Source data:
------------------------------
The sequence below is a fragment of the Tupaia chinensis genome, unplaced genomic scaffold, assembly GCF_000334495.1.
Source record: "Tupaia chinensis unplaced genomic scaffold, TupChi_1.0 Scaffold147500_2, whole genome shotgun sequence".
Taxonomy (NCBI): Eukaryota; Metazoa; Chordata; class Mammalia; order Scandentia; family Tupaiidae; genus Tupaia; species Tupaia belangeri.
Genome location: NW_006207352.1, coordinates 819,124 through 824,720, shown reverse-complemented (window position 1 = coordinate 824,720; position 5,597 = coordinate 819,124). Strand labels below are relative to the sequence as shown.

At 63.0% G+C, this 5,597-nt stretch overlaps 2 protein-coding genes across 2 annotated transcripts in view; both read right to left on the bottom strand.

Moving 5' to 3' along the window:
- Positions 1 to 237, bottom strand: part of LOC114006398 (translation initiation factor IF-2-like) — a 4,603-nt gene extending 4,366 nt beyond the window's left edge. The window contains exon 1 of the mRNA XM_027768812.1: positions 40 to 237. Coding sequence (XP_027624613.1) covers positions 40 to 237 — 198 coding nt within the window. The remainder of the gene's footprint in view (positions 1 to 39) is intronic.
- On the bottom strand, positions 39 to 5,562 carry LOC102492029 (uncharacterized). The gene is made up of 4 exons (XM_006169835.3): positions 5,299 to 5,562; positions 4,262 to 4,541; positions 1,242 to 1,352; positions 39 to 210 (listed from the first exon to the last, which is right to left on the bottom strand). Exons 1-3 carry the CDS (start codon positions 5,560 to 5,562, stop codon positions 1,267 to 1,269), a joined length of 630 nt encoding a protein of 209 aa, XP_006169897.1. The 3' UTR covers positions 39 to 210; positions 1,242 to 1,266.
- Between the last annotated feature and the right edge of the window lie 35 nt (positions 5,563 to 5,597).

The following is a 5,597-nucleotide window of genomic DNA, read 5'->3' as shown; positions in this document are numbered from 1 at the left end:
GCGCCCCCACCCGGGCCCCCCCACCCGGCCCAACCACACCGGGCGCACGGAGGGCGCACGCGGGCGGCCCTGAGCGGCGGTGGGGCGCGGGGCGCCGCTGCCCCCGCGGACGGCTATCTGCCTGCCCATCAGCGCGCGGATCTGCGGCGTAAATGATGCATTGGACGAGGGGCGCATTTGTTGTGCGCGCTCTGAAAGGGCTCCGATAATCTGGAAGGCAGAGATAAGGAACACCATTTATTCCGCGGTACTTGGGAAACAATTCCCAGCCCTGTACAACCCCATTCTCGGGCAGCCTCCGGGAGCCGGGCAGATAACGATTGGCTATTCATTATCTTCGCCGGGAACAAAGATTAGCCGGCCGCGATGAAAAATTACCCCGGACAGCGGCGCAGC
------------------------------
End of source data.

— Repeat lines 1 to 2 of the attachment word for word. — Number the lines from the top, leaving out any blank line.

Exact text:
The sequence below is a fragment of the Tupaia chinensis genome, unplaced genomic scaffold, assembly GCF_000334495.1.
Source record: "Tupaia chinensis unplaced genomic scaffold, TupChi_1.0 Scaffold147500_2, whole genome shotgun sequence".